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Lesson 8Configuring Mars
Objective Configure Mars.

Configuring Linux Mars

The /etc/nwserv.conf file contains configuration for all NetWare services, including volumes, server names, internal network addresses, NetWare version, password handling, and print queues.
Though the default configuration file is a good starting point and you can use many of its settings as-is, you should pay attention to the following sections. It's possible that your situation may require some slight variations.

Section # Title Description Examples and advice
1 Volumes Map server directories to shared volumes The directory /var/mars_new/sys is set up as the SYS volume.
2 Server name Use this section to list your own server name The NetWare SLIST command, which lists servers, will return this value.
3 Internal network number Set the server's IPX network number Default is the IP address of the host; but is changeable Do not use a number that is in use on your internal network.
6 Server version Configure the NetWare version you are using Some clients respond better to particular server versions. Check your client's documentation, but a good number is 3.11.
12 Supervisor Specify the supervisor's password After the first login, you should change the supervisor's password; it will be stored encrypted once changed.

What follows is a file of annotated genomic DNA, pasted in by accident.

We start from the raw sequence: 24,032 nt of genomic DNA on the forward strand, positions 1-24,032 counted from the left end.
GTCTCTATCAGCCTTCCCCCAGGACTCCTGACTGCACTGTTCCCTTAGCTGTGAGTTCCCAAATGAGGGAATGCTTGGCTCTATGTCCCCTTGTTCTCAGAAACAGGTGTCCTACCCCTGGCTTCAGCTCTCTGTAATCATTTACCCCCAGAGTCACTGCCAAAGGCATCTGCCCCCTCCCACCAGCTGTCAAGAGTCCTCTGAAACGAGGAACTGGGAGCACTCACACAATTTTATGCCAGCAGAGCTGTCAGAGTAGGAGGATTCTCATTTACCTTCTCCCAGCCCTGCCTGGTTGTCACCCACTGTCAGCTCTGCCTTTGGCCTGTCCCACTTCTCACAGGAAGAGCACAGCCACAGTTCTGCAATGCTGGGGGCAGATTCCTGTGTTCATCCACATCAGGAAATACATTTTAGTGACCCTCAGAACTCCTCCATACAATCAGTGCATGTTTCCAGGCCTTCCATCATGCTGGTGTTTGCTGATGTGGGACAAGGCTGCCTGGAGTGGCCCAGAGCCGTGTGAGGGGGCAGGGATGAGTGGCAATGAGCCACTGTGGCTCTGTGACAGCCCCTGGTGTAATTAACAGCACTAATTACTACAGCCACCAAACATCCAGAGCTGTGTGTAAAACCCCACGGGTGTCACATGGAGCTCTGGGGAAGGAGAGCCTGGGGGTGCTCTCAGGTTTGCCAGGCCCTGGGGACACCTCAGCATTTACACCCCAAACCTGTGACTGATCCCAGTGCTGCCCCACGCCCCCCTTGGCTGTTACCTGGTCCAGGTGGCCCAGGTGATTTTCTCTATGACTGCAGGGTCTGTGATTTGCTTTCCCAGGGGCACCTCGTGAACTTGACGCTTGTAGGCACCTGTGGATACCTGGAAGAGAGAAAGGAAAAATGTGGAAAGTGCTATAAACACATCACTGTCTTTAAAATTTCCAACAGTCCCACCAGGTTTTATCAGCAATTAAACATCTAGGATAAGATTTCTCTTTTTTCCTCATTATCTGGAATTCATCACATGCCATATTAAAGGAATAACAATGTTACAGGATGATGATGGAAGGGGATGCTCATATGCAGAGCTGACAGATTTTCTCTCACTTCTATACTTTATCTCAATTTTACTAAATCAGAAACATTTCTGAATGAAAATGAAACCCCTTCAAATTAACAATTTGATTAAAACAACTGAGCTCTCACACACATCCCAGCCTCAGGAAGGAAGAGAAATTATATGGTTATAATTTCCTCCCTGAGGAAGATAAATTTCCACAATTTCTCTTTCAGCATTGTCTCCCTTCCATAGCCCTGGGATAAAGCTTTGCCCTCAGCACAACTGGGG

15 Automatic mapping of logins Define user accounts explicitly; map logins with /etc/password If you map logins with a password, you have to choose a common password for users, and then log in as each user and set his or her password to something else.
21 Print queues Map queue names to printers on your system Use this to map your different Linux printers to NetWare volumes. For example, you could map SYS:/PRINT/L to lpr -Plaser.
The next lesson concludes this module.

Novell's networking scheme

Novell's networking scheme was developed with DOS in mind, and later Windows. As such, it does not include support for Unix-style permissions or file ownership. The Novell setup is very efficient, however; it is often possible to achieve faster file transfers using Novell networking than using SMB/CIFS or NFS. Linux includes support for Novell networking protocols. To turn a Linux computer into a Novell server, you must use one of two packages:
  1. mars_nwe or
  2. lwared.
Most Linux distributions ship with at least one of these packages. You can use Linux as a client on a Novell network by using the ncpfs kernel module. In both configurations, you must also include IPX networking support in the Linux kernel. It is possible to bind SMB/CIFS to the Novell network stack, but only in Windows. Linux does not support this option.